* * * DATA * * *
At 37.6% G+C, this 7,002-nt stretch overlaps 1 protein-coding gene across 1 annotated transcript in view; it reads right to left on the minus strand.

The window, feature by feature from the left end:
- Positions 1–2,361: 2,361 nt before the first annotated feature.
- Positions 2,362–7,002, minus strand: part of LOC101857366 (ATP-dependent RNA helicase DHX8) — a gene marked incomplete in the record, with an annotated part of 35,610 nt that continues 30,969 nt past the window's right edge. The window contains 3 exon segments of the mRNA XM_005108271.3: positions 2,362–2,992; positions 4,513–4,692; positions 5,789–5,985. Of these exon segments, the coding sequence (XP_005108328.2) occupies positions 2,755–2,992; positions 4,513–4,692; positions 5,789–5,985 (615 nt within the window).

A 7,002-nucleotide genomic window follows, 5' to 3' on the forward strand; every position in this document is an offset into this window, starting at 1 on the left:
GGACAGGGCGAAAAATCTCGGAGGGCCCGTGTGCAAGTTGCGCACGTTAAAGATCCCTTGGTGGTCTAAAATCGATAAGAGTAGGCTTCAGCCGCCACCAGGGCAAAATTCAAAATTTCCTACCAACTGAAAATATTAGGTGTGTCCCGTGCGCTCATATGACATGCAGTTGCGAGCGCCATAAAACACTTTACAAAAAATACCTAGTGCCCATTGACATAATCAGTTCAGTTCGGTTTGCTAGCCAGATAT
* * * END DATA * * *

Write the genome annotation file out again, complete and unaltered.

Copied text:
At 37.6% G+C, this 7,002-nt stretch overlaps 1 protein-coding gene across 1 annotated transcript in view; it reads right to left on the minus strand.

The window, feature by feature from the left end:
- Positions 1–2,361: 2,361 nt before the first annotated feature.
- Positions 2,362–7,002, minus strand: part of LOC101857366 (ATP-dependent RNA helicase DHX8) — a gene marked incomplete in the record, with an annotated part of 35,610 nt that continues 30,969 nt past the window's right edge. The window contains 3 exon segments of the mRNA XM_005108271.3: positions 2,362–2,992; positions 4,513–4,692; positions 5,789–5,985. Of these exon segments, the coding sequence (XP_005108328.2) occupies positions 2,755–2,992; positions 4,513–4,692; positions 5,789–5,985 (615 nt within the window).

A 7,002-nucleotide genomic window follows, 5' to 3' on the forward strand; every position in this document is an offset into this window, starting at 1 on the left:
GGACAGGGCGAAAAATCTCGGAGGGCCCGTGTGCAAGTTGCGCACGTTAAAGATCCCTTGGTGGTCTAAAATCGATAAGAGTAGGCTTCAGCCGCCACCAGGGCAAAATTCAAAATTTCCTACCAACTGAAAATATTAGGTGTGTCCCGTGCGCTCATATGACATGCAGTTGCGAGCGCCATAAAACACTTTACAAAAAATACCTAGTGCCCATTGACATAATCAGTTCAGTTCGGTTTGCTAGCCAGATAT